a gift from one of her old boyfriends and she thought far more fondly
of it than she did him).
inside her snapped.
Because why bother getting a new one?
Why bother with anything?
The bridge was the first thing that came to mind.
She’d been taken there as a toddler.
Taken there as a child,
and smoked stolen cigarettes as a teenager, and later with boys who kissed her and
tried to put their hands up her school blouse.
It was high enough to feel dangerous, and close enough to
what used to be home to feel safe.
So that was where she went.
It was solid, sturdy under her bare feet. (the low heels that she had been wearing
had been kicked off when she had balanced on the railing. A practicality that, in hindsight
was a little ridiculous given that she was going to chuck herself off it anyway).
But the river was as she remembered it.
Dim in the darkness, but with a faint rumble that made it sound sort of alive.
A bit like her. Sort of alive.
Balancing on the railing was hard, but letting go was a lot harder.
Even when Felicia shut her eyes it was hard to let go of the rusted
steel strut that she had her arm wrapped around.
“Wouldn’t do that, love, I’m not going to go all Titanic romance and dive in
after you.”
The words were said in a northern accent, the man who said them lounging against
the the railing a few metres away. He was tall and slim, and diddn’t seemed remotely peturbed by her
suicide mission. His eyes were dark in the glow of the streetlights, his hair some colour between
black and brown.
Felicia gave the stranger a slightly affronted glance.
If you were going to kill yourself then shouldn’t people at least pretend to care?
“If you don’t mind, I’d rather that you pissed off.” she said snippily. The cold of the iron beneath her
feet the wind plastering her hair, the whole absurdity of the si Continue reading



Philip Green died on the twenty second day of september in the year nineteen ninety seven.
It was an ignoble end to an unremarkable life. Falling off a stepladder trying to paint the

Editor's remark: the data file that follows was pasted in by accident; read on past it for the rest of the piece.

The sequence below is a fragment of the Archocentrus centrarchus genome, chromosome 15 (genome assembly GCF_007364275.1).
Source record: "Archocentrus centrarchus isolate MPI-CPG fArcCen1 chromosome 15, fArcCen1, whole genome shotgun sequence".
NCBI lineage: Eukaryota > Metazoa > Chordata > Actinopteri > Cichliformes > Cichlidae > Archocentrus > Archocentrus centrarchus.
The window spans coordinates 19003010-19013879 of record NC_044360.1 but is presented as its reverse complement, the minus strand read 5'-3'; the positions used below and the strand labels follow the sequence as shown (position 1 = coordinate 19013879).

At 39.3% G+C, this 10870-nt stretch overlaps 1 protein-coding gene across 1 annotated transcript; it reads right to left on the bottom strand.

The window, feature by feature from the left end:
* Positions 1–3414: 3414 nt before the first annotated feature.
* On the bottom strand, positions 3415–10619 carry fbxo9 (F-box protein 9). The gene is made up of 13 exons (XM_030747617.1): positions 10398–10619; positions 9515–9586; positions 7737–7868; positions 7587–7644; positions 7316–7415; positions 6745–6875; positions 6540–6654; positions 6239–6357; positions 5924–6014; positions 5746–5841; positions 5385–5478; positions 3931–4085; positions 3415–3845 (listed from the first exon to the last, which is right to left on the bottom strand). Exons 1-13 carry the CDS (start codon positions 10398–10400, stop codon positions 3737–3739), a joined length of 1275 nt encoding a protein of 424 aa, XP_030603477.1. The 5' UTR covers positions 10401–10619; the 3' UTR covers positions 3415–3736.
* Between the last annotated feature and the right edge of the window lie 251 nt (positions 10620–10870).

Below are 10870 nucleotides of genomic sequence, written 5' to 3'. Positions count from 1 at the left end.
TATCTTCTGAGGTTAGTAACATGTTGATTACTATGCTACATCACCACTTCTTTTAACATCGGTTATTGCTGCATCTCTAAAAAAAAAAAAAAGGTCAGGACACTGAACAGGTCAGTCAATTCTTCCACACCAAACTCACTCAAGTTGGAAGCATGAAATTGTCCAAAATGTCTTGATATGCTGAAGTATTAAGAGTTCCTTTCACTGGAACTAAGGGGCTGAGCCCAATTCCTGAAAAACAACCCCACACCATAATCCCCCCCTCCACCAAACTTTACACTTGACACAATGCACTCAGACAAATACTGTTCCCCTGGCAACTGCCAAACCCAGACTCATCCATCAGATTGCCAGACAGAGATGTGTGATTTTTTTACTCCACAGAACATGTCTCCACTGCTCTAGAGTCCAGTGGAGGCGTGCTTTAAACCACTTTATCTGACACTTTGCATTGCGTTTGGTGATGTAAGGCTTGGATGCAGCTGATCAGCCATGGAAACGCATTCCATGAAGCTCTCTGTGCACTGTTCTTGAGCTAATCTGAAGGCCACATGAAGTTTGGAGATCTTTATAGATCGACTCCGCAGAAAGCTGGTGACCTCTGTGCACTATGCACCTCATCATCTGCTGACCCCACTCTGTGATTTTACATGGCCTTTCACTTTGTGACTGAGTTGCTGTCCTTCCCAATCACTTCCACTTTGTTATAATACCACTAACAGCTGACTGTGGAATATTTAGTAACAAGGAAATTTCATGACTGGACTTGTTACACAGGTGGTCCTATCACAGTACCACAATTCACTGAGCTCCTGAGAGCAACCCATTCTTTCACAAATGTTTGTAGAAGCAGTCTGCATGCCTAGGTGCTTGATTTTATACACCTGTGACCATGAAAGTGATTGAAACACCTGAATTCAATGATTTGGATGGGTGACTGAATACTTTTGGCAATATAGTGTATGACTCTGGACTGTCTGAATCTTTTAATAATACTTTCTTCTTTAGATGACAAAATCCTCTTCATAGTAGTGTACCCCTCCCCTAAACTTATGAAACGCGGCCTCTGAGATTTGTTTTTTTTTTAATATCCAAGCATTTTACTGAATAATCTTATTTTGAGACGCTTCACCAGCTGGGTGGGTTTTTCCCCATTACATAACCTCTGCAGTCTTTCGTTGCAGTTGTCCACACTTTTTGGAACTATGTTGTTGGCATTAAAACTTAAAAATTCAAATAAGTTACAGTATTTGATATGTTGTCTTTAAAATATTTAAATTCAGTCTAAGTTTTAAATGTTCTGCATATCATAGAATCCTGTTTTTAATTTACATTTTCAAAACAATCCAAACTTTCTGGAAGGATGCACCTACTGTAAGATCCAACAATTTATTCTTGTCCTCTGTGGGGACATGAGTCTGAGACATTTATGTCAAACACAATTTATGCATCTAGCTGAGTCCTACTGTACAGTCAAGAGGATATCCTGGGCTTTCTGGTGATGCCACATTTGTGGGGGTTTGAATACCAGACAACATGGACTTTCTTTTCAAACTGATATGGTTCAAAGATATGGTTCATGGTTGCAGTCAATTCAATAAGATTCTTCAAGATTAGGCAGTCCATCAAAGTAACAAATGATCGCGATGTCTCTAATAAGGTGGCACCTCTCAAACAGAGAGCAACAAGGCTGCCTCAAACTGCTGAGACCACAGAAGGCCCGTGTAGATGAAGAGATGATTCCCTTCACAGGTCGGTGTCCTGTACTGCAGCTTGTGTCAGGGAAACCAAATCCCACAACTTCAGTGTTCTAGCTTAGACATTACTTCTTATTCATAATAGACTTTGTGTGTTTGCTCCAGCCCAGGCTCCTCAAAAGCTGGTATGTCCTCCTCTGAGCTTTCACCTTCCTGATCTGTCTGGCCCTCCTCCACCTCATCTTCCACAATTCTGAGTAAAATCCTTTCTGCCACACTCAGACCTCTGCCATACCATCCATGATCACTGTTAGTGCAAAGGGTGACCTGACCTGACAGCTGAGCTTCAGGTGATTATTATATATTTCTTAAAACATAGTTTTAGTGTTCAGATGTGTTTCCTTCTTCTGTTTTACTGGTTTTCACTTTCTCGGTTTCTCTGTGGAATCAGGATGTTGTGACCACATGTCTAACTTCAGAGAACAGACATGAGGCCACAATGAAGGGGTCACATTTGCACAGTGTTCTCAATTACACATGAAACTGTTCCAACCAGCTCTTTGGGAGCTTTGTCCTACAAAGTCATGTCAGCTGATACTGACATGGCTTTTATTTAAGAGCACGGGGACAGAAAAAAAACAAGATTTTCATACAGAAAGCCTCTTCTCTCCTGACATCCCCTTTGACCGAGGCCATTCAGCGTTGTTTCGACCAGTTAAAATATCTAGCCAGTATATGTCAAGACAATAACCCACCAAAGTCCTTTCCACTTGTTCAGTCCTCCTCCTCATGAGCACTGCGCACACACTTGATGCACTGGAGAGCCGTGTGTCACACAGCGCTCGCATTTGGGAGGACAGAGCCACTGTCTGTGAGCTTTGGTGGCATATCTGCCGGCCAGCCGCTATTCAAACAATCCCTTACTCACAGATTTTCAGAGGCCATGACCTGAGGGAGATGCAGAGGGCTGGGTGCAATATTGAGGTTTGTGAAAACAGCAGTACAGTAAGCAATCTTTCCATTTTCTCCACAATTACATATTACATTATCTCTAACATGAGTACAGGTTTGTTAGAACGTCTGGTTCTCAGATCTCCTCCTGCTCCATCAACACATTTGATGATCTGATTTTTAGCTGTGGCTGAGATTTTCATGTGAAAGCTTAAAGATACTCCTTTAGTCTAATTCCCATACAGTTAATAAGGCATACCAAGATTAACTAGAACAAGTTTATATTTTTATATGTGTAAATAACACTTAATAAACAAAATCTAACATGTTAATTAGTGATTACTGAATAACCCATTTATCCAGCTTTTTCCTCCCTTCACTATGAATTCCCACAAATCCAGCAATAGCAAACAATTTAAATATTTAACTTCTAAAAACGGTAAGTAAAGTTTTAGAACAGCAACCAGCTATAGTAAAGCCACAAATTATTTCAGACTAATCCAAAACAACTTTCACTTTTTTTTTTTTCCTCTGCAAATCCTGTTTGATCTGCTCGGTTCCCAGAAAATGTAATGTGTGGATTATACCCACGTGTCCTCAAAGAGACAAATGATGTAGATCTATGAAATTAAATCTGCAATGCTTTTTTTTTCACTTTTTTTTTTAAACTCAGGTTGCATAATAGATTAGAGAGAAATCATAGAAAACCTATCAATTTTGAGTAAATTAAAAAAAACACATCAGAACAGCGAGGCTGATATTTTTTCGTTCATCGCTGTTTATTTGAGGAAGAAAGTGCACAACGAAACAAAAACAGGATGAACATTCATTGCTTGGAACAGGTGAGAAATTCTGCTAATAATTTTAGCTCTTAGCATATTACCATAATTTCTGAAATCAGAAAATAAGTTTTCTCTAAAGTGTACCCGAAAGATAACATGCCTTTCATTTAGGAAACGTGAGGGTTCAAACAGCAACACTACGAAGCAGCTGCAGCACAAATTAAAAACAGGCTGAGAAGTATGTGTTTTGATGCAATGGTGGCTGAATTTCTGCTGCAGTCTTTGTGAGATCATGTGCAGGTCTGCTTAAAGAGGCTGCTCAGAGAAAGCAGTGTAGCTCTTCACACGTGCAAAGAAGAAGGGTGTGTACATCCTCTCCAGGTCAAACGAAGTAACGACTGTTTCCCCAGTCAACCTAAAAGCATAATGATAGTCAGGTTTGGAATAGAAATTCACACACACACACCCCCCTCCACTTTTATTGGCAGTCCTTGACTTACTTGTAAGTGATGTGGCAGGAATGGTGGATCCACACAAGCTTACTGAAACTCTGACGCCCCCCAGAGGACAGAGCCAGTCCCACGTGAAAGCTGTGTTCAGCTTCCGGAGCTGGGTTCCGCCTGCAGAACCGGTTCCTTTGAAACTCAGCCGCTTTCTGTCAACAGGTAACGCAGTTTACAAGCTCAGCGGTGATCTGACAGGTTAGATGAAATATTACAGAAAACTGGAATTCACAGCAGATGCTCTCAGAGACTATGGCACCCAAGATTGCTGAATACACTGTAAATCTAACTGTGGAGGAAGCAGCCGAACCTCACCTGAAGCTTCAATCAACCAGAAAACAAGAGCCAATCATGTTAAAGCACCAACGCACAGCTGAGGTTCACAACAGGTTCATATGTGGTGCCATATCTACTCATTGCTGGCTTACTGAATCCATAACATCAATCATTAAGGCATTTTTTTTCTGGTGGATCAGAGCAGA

ceiling and cracking his head open.
For a while it seemed far too unlikely to have happened, even as he looked down upon
his body, sprawled face down on the kitchen floor, covered in blood and white paint.
He tried to touch his body, but his hand slipped through the torso as though he were
a ghost, which, he realised he must be.
He was too shocked to be truly afraid. Poking at the wall, he realised that he could
put his hand through that too.
“Weird,” he thought. And then reconsidered his response.”Wrong.” Shouldn’t he be in
Heaven, or someplace else. He didn’t want to consider Hell. There was that time he
accidentally crashed his dad’s car and the odd joint smoked at university, but he didn’t
think that warranted eternal damnation.
“Hello!” the cheery voice behind him made him jump. Turning, he saw a young woman
standing in the kitchen doorway.
She had bright blonde hair and a brighter smile and was carrying a clip-board.
“Who..” Philip’s voice trailed off in confusion.
“I’m Anna,” the woman said briskly. “And I’ve come to give you some very good news”.
Philip tried to process that information.
“I’ve just died,” he said eventually. “I’m not sure that anything could be considered good
news at this point.”
“But that is where you’re wrong,” she said rather smugly, in Philip’s opinion. “You’ve won
the annual Deathless Lottery.” She waited for his reply as though he should be ecstatic at
the news.
Philip gave her a baffled look. “Incase you haven’t noticed, I’m dead – no amount of money
isn’t really going to help me.”
“Oh what you’ve won is far more valuable than money,” Anna said. “It’s life, eternal life to
be exact. If you just sign this form,” she brandished the clip-board,”I’ll pop you back into
your body, good as new, and you’ll never grow old and never die.”
“Never?” Philip tried to wrap his head around the concept. “But how did I win a lottery that